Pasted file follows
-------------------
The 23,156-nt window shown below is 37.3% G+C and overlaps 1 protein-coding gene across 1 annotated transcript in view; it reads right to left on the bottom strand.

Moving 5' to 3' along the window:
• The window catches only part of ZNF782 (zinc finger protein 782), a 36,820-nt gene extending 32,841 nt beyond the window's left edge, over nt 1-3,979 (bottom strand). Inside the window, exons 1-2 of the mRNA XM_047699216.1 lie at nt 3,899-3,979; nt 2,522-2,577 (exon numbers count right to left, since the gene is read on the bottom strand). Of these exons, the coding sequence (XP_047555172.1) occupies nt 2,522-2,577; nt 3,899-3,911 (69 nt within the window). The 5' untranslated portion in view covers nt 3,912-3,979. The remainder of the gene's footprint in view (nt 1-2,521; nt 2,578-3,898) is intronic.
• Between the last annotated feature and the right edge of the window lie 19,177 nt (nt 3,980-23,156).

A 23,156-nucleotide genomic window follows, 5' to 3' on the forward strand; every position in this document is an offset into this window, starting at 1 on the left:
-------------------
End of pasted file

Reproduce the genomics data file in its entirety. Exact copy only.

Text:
The 23,156-nt window shown below is 37.3% G+C and overlaps 1 protein-coding gene across 1 annotated transcript in view; it reads right to left on the bottom strand.

Moving 5' to 3' along the window:
• The window catches only part of ZNF782 (zinc finger protein 782), a 36,820-nt gene extending 32,841 nt beyond the window's left edge, over nt 1-3,979 (bottom strand). Inside the window, exons 1-2 of the mRNA XM_047699216.1 lie at nt 3,899-3,979; nt 2,522-2,577 (exon numbers count right to left, since the gene is read on the bottom strand). Of these exons, the coding sequence (XP_047555172.1) occupies nt 2,522-2,577; nt 3,899-3,911 (69 nt within the window). The 5' untranslated portion in view covers nt 3,912-3,979. The remainder of the gene's footprint in view (nt 1-2,521; nt 2,578-3,898) is intronic.
• Between the last annotated feature and the right edge of the window lie 19,177 nt (nt 3,980-23,156).

A 23,156-nucleotide genomic window follows, 5' to 3' on the forward strand; every position in this document is an offset into this window, starting at 1 on the left: